Assessing host cell protein contamination in biotechnological products
Purification of a drug from host cell protein contaminants can be challenging, with low-level contamination often remaining after purification. Vanda Dolabela de Magalhães shares discussions on the subject from six Brazilian companies working in the biotech field.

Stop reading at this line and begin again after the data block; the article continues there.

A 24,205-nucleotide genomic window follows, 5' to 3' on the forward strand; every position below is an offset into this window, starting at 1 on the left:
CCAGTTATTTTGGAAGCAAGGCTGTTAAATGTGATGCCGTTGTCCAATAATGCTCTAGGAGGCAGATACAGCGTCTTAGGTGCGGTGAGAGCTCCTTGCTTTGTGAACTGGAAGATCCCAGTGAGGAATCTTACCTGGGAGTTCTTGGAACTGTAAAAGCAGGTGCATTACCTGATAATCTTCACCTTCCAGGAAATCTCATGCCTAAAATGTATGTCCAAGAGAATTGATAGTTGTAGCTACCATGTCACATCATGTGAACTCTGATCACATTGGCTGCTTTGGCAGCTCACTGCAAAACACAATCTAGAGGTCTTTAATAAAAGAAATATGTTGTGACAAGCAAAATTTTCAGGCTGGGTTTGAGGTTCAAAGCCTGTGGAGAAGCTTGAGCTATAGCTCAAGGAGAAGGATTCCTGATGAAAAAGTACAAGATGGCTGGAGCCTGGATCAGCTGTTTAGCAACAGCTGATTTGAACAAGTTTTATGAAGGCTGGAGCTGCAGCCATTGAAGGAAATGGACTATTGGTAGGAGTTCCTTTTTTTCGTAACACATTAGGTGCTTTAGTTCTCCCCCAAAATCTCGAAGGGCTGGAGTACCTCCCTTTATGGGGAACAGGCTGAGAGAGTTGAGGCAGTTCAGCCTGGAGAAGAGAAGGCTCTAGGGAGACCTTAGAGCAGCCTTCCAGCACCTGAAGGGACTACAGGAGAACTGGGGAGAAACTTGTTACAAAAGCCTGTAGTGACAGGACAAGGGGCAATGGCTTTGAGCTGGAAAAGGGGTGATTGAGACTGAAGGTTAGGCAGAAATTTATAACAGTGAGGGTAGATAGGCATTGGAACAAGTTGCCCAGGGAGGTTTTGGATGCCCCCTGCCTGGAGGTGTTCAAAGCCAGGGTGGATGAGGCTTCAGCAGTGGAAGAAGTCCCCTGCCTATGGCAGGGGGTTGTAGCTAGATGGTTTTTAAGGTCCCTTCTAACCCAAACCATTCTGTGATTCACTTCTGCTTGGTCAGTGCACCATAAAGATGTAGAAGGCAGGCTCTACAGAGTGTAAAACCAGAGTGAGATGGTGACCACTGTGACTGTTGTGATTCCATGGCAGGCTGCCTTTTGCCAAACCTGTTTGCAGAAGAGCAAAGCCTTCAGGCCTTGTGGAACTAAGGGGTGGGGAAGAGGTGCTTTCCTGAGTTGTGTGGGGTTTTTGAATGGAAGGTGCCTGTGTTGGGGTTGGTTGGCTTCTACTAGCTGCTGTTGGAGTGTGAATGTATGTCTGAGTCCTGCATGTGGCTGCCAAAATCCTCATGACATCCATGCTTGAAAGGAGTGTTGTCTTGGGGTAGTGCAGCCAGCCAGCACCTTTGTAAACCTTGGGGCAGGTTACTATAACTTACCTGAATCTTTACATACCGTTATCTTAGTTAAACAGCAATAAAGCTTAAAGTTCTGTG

Host cell proteins (HCPs) are impurities found in biotechnological products that can cause immunogenicity and reduce the potency or stability of a drug.1,2 Reducing HCPs is therefore a matter of safety. Historically, the bioindustry has used Enzyme Linked Immunosorbent Assay (ELISA) to quantify these contaminants in a drug substance and it is considered the gold standard approach due to its sensitivity and selectivity. During drug development, regulatory authorities accept the use of commercial generic ELISA kits to quantify HCPs, but as the drug progresses to Phase III, they demand a proprietary ELISA is developed and used thereafter. This demand originated when an HCP that caused anti-human growth hormone antibody wasn’t detected by the commercial kit.3 Here we present the discussion and conclusions made by Brazilian biopharmaceutical companies who met recently to discuss this issue. The companies involved in this discussion were Biolab, Bionovis, Blau, Cristália, Eurofarma and Libbs, with support of the group FarmaBrasil.